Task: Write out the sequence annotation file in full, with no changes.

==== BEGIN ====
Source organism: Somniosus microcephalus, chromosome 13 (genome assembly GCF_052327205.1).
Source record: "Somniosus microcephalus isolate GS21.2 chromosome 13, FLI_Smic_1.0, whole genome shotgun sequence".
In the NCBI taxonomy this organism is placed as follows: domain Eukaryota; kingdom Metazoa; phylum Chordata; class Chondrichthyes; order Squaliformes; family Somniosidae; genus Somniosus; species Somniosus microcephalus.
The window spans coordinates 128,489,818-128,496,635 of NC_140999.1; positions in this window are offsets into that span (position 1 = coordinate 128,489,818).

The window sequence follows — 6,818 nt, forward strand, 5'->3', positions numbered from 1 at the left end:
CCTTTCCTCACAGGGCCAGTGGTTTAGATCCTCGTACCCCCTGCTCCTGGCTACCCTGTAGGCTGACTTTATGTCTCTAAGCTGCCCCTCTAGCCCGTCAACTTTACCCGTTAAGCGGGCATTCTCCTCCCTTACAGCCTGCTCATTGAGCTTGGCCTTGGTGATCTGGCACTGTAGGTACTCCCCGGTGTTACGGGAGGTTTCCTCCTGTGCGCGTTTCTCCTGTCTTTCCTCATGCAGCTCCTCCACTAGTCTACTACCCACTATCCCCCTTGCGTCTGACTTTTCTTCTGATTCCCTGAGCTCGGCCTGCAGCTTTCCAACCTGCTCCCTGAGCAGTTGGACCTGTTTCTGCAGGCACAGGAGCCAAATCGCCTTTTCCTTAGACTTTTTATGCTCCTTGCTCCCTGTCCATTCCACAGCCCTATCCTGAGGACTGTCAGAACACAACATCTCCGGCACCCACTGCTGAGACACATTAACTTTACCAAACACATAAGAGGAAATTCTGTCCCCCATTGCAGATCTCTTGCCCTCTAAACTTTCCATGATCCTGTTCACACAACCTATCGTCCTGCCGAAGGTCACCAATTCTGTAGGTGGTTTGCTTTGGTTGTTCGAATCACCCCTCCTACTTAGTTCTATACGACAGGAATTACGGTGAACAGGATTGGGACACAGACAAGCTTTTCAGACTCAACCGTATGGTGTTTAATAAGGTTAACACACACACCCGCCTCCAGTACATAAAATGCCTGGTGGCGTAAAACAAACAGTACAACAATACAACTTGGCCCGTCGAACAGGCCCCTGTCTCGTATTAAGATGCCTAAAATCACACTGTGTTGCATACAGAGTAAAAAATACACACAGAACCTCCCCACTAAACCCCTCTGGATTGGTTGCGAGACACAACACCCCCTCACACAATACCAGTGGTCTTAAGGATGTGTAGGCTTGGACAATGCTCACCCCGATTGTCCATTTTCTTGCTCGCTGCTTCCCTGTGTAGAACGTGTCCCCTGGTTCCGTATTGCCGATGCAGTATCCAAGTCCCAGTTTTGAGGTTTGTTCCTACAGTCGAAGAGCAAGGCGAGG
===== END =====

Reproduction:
Source organism: Somniosus microcephalus, chromosome 13 (genome assembly GCF_052327205.1).
Source record: "Somniosus microcephalus isolate GS21.2 chromosome 13, FLI_Smic_1.0, whole genome shotgun sequence".
In the NCBI taxonomy this organism is placed as follows: domain Eukaryota; kingdom Metazoa; phylum Chordata; class Chondrichthyes; order Squaliformes; family Somniosidae; genus Somniosus; species Somniosus microcephalus.
The window spans coordinates 128,489,818-128,496,635 of NC_140999.1; positions in this window are offsets into that span (position 1 = coordinate 128,489,818).

The window sequence follows — 6,818 nt, forward strand, 5'->3', positions numbered from 1 at the left end:
CCTTTCCTCACAGGGCCAGTGGTTTAGATCCTCGTACCCCCTGCTCCTGGCTACCCTGTAGGCTGACTTTATGTCTCTAAGCTGCCCCTCTAGCCCGTCAACTTTACCCGTTAAGCGGGCATTCTCCTCCCTTACAGCCTGCTCATTGAGCTTGGCCTTGGTGATCTGGCACTGTAGGTACTCCCCGGTGTTACGGGAGGTTTCCTCCTGTGCGCGTTTCTCCTGTCTTTCCTCATGCAGCTCCTCCACTAGTCTACTACCCACTATCCCCCTTGCGTCTGACTTTTCTTCTGATTCCCTGAGCTCGGCCTGCAGCTTTCCAACCTGCTCCCTGAGCAGTTGGACCTGTTTCTGCAGGCACAGGAGCCAAATCGCCTTTTCCTTAGACTTTTTATGCTCCTTGCTCCCTGTCCATTCCACAGCCCTATCCTGAGGACTGTCAGAACACAACATCTCCGGCACCCACTGCTGAGACACATTAACTTTACCAAACACATAAGAGGAAATTCTGTCCCCCATTGCAGATCTCTTGCCCTCTAAACTTTCCATGATCCTGTTCACACAACCTATCGTCCTGCCGAAGGTCACCAATTCTGTAGGTGGTTTGCTTTGGTTGTTCGAATCACCCCTCCTACTTAGTTCTATACGACAGGAATTACGGTGAACAGGATTGGGACACAGACAAGCTTTTCAGACTCAACCGTATGGTGTTTAATAAGGTTAACACACACACCCGCCTCCAGTACATAAAATGCCTGGTGGCGTAAAACAAACAGTACAACAATACAACTTGGCCCGTCGAACAGGCCCCTGTCTCGTATTAAGATGCCTAAAATCACACTGTGTTGCATACAGAGTAAAAAATACACACAGAACCTCCCCACTAAACCCCTCTGGATTGGTTGCGAGACACAACACCCCCTCACACAATACCAGTGGTCTTAAGGATGTGTAGGCTTGGACAATGCTCACCCCGATTGTCCATTTTCTTGCTCGCTGCTTCCCTGTGTAGAACGTGTCCCCTGGTTCCGTATTGCCGATGCAGTATCCAAGTCCCAGTTTTGAGGTTTGTTCCTACAGTCGAAGAGCAAGGCGAGG